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U.K. cell provider launches 3G handsets

Orange unveils its new 3G offering, with rival mm02 trying to spoil party with teases of its own 2005 plans.

Orange has taken the wraps off 3G aimed mainly at consumers four days before handsets are due in stores, claiming to have the best network and set of devices available yet in the U.K.

Despite an attempt by rival mmO2 to spoil the party with a press release outlining plans to start using a faster technology next summer, Orange was in a bullish mood this morning. The France Telecom-owned operator is launching services in Austria, Finland, France, Germany, Italy, Portugal and Spain as well as the U.K., with roaming from the outset.

Applications of the technology will include video calling and voice mail, online games, rich content such as "Star Wars" clips and surfing via the Orange World portal and across the wider Web.

Nigel Hall, Orange 3G launch director, said there was good value in the launch prices of 70 pounds, 50 pounds and--until the end of January--"an aggressive early-adopter" 30 pounds ($135, $97 and $58, respectively) per month. The rates include at least 60 minutes of video calls, 50MB of data usage, voice and text messaging.

The company also claims the "most comprehensive launch portfolio of devices," clearly trying to trump Vodafone's glitzy 3G launch last month, even though Orange offerings from Motorola and Nokia won't be available until next year.

Orange claims to have the best 3G network in the sense that its W-CDMA 3G technology and GSM 2G network are well-integrated, meaning fewer calls are supposed to be dropped--compared to rival networks from 3 and Vodafone--as customers stray out of areas of 3G coverage while remaining on a call. The operator now claims 70 percent coverage in the U.K. by population, up four percentage points from the time of its 3G data card rollout in July this year.

Carrie Pawsey, wireless analyst at Ovum, said it was too early to know for sure who would have the most reliable coverage. "It's very difficult to tell until the networks are up and running," he said, "but it follows the situation should be better for a 2G to 3G operator."

Orange's current 3G launch devices include the LG U8150, the Samsung Z107, the Sony Ericsson Z1010 and the Sanyo S750, which is exclusive to Orange and is also the Japanese company's first foray into the U.K. mobile market.

Making waves
Rival cellular provider mmO2 said today its 3G service will be faster than everybody else's--when it's up and running.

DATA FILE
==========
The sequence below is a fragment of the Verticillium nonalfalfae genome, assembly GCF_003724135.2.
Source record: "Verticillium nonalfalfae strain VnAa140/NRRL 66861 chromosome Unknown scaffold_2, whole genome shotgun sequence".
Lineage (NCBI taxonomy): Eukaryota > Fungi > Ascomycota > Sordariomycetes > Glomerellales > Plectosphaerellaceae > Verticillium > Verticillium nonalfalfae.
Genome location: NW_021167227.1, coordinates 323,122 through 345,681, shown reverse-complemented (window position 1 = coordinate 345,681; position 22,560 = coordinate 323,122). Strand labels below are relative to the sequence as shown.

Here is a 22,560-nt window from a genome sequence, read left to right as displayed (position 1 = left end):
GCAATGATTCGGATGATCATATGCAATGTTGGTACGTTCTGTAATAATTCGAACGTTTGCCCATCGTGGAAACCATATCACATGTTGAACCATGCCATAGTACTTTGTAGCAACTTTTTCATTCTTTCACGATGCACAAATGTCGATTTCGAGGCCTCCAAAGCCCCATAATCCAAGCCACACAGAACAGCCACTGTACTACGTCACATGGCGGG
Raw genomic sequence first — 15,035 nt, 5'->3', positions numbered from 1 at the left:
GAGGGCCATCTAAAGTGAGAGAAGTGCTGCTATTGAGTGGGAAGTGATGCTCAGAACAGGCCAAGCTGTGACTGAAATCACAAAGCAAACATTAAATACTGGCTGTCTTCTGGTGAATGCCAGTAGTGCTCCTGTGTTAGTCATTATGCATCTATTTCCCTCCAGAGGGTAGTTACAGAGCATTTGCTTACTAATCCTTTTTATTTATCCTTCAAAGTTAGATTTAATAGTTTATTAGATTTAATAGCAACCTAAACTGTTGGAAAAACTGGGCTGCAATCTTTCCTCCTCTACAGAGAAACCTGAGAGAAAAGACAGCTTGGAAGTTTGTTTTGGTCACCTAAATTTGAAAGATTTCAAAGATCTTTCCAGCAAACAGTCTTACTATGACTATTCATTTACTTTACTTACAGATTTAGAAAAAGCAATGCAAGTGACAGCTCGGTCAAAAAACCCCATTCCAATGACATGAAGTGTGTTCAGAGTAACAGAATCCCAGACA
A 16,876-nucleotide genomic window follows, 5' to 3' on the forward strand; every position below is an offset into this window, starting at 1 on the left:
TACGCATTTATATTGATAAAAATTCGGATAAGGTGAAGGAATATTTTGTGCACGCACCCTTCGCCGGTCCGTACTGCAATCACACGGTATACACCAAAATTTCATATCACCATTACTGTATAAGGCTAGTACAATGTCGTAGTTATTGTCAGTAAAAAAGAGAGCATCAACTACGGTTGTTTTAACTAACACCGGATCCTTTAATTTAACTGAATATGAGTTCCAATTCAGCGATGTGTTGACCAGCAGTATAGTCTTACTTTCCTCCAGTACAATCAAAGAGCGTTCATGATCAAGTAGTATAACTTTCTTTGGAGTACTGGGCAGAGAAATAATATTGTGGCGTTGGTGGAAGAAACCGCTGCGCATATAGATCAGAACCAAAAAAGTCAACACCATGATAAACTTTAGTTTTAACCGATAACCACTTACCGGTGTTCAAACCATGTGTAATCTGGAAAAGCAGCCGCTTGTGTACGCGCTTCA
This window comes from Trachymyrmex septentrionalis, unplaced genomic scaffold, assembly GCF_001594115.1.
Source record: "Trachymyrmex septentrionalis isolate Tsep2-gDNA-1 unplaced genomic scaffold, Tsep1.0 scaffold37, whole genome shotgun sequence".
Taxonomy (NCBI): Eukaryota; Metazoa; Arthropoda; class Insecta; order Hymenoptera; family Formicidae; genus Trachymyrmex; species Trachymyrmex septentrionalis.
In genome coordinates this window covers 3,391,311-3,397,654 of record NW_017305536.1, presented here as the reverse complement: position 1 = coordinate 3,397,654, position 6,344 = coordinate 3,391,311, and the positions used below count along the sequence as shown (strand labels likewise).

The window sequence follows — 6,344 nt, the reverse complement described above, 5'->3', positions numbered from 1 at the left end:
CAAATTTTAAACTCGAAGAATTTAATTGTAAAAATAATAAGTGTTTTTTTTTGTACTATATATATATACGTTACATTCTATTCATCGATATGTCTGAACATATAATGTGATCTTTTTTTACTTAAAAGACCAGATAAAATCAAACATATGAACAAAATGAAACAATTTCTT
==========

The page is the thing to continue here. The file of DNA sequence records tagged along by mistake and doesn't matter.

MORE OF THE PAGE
The mobile operator explained it will be the first in Europe to offer HSDPA (High-Speed Downlink Packet Access) and IMS (Internet Protocol Multimedia Services) with download speeds of 3.6Mbps when it launches the service on the Isle of Man next summer. The service will only initially be available to customers with laptops using special plug-in data cards.

It also promised its main 3G offering--scheduled to go live in February in the U.K., Ireland and Germany--will be upgraded to the higher speed sometime next year.

The announcement came just hours before Orange unveiled its 3G offering.

The new mmO2 network, built by Lucent, will ultimately support data speeds of up to 14.4Mbps and will therefore offer speeds equivalent to fixed-line access, according to the mobile company. Customers should eventually be able to download large e-mail attachments, DVD-quality film and audio as well as interactive multiplayer games and push-to-watch services.

The initial limitation of the service is largely determined by the capacity of current handsets. Product announcements for the high-speed service are expected before or around the end of 2005.

And while O2 networks are likely to use so-called 3.5G HSDPA technology earlier than some others--just like GSM operator Cingular in the United States--Orange told it has been testing the technology for three months now.

It declined to say whether such an upgrade would go to existing equipment makers. O2 is working with Lucent, which lost out on many W-CDMA 3G contracts, for both HSDPA and IMS (Internet Protocol Multimedia Services), a hefty investment.

Tony Hallett of reported from London.'s Ron Coates contributed.